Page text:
The Early Middle Ages


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The Early Middle Ages

  1. 1. Grace Pangan<br />Patrish Sevilla<br />Guian Hermosa<br />The Early Middle Ages<br />
  3. 3. Byzantine Empire<br />Capital: Constantinople<br />It was protected by three walls. The sea and stiff cliffs that surrounded it on three sides offered natural protection. Byzantine rulers further strengthened its defense by constructing a sea wall.<br />Byzantine emperors ruled as autocrats wielding absolute powers based on the belief that they ruled by divine right even after the fall of the Western Roman Empire. <br />
  4. 4. Byzantine emperor was acknowledged as the head of both the Church and the state. He appointed the Patriarch who was the head of the Church of Constantinople. This was interpreted by the emperor as the basis for his supremacy over the Church and therefore his right to intervene in the affairs of the Church.<br />The emperor was both a temporal and an ecclesiastical ruler.<br />Byzantine emperor was an all- powerful ruler.<br />
  5. 5. HEY!<br />Byzantium is the name given to both the state and the culture of the Eastern Roman Empire in the middle ages. Both the state and the inhabitants always called themselves Roman, as did most of their neighbors. Western Europeans, who had their own Roman Empire called them Orientals or Greeks, and later following the example of the great French scholar DuCange, Byzantines after the former name of the Empire's capital city, Constantinople. <br />The city is for a ceremony of inauguration. Byzantium acquires two new names - New Rome and Constantinople, the city of Constantine.<br />Greek is the language of the inhabitants of Byzantium.<br />
  6. 6. REIGN OF JUSTINIAN<br />Byzantine emperor considered themselves the legitimate heirs of the Roman emperors who came before them.<br />Justinian, one of the greatest Byzantine emperors. He envisioned himself as the emperor of the Roman Empire of the past. To fulfill this dream, he set about his campaigns. He bribed the Persians so as to remain neutral while he engaged the Germanic tribes in the West.<br />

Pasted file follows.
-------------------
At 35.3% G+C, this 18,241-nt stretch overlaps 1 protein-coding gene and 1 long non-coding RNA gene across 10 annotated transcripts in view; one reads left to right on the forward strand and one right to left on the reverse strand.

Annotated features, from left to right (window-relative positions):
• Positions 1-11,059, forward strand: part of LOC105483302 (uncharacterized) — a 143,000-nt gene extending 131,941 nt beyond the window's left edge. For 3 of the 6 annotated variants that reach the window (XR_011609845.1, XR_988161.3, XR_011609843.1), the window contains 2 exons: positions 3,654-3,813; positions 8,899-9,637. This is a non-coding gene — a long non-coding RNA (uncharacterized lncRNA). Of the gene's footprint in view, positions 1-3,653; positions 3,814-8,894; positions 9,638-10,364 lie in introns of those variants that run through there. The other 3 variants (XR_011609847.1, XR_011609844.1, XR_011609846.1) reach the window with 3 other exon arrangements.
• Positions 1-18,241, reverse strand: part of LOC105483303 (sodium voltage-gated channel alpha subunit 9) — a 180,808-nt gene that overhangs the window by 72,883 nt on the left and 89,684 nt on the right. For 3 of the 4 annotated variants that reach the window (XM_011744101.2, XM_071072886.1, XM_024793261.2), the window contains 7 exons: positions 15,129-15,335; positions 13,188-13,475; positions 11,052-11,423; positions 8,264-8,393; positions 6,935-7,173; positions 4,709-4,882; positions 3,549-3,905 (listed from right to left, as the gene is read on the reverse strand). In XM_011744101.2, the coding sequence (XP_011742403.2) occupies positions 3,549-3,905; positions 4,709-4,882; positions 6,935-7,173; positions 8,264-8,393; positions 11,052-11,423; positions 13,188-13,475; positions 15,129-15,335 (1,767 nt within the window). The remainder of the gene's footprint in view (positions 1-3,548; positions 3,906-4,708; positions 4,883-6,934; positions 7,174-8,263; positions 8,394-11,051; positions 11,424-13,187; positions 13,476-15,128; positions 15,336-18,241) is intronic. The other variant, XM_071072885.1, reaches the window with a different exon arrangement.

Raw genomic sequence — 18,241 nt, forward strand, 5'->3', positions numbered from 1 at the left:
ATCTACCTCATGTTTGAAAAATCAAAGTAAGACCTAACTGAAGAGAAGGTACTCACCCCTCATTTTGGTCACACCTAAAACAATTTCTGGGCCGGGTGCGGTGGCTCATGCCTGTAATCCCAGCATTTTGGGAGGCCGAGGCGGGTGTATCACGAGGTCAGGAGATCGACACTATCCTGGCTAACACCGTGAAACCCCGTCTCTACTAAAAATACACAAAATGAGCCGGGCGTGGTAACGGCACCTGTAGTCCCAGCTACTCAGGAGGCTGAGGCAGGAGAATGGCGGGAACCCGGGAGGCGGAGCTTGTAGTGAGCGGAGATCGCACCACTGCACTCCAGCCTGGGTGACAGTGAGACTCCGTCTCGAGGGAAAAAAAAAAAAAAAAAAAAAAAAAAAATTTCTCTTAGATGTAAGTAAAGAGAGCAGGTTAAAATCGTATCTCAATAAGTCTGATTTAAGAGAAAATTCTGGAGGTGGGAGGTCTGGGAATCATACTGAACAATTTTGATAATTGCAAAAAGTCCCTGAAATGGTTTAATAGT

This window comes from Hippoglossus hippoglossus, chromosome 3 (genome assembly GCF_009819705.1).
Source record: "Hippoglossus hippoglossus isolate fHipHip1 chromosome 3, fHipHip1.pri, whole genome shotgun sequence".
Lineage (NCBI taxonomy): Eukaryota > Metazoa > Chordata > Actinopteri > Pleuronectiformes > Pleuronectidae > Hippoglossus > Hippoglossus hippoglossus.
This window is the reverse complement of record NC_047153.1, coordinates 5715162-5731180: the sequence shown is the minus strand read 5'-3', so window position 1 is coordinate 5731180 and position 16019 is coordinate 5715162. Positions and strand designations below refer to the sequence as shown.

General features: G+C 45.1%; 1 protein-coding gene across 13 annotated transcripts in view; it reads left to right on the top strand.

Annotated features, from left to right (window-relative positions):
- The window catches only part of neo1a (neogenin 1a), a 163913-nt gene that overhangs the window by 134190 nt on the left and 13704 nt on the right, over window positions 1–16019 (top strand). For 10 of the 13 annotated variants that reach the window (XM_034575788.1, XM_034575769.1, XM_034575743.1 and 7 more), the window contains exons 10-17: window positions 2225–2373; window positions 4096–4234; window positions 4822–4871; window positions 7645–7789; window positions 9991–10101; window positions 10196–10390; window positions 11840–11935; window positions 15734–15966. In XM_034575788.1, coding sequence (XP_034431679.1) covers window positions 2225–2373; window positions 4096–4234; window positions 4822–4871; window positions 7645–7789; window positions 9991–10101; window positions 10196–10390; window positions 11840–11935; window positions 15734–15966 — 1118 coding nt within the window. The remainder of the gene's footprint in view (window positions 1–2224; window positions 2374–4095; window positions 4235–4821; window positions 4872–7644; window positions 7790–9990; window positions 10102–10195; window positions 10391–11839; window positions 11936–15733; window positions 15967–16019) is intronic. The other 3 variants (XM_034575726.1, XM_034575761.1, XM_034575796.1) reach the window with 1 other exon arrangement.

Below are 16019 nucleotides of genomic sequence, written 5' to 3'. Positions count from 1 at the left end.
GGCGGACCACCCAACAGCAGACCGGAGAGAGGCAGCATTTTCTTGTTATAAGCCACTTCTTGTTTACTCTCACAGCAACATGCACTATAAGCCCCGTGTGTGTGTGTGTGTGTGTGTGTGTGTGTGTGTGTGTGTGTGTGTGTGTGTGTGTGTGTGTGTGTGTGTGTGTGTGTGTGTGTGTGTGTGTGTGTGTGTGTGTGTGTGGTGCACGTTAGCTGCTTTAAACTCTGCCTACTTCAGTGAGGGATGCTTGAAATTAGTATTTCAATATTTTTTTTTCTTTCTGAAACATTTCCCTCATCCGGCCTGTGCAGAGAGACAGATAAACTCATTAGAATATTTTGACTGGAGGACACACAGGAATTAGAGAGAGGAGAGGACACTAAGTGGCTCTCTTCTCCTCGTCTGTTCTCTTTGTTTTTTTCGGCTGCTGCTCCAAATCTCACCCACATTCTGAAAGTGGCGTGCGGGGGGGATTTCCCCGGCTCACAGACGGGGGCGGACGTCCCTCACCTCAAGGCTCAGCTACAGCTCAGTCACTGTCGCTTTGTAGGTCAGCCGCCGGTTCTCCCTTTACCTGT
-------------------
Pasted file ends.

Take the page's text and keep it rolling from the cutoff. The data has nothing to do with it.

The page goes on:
7. 7. The greatest legacy of Rome, Roman Law, continued to govern and unite the Byzantine Empire. Justinian contributed significantly by virtue of the commission to codify the laws of Rome. This commission produced Justinian’s Code (Codex Justinianus) also known as Body of Civil Law (Corpus Juris Civilis ). It included legislation, imperial edicts, and legal opinions of Roman jurists. However, because the Byzantine emperors were autocratic rulers, laws no longer emanated from the people but from the rulers themselves. The codification of laws was still significant in providing a definitive basis of the system of justice being practiced in the Byzantine Empire.<br />
  8. 8. Other compilations were prepared, included the Digest (DigestaIustinianiAugusti), summary of the opinions of great jusrists, the Institutes, compilations of legal principles and finally, the Novels which were new legislation incorporated into the body of laws. The Byzantine Empire continued the tradition of Roman law (whittling down the of the powers of the father over his family) that promoted a standard system of justice throughout the empire.<br />Justinian was also a great builder. The infrastructure projects reflected his power and prestige. Justinian’s greatest achievement was the construction of the Hagia Sophia or the Church of Holy Wisdom.<br />
  9. 9.
  10. 10. An architectural wonder of medieval age.<br /> A jewel of architecture Byzantine <br />
  11. 11. SPLIT OF THE CHRISTIAN CHURCH<br />With the collapse of the Western Roman Empire, the Church began to develop along slightly different paths. In the West, the Christian Church began to play a central role in the lives of the people. It asserted itself in politics as well because of the vacuum created by the collapse of central authority with the fall of the Roman Empire. In the East, the Byzantine emperors gained greater power and prestige that allowed them to assert authority over the Church of Constantinople. The Pope competed with the various Germanic rulers for dominance. Through time, the Church began to diverge.<br />
  12. 12. Byzantine churches adopted the use of Greeks as the language while the western European churches continued the tradition of the use of Latin. They also allowed their priests to marry. But perhaps the greatest factor that divided the Church then was in terms of the recognized of the Church. Pope, supreme head of the Christian Church. On the other hand, in the west, the Pope asserted his claim to be the supreme head of the Christian Church and was independent of any king or emperor. He assumed that the Patriarch in the East was subordinate him. This became one of the most vital sources of conflict between the Christian Church in the East and in the West.<br />
  13. 13. To further aggravate the conflict between the Christian Churches in the West and the East were doctrinal disputes. The most significant was the Iconoclastic Controversy, centered on the use of icons [religious image typically painted on small wooden panel used for worship]. Emperor Leo III became convinced that the use of icons perpetrated superstition and therefore began to prohibit its use. Widespread destruction of icons led to protests and even revolts. The pope in the West condemned the emperor’s iconoclasm. The Pope excommunicated the Byzantine emperor. The iconoclasts were declared heretics by the Pope and subjected to sanctions (penalty).<br />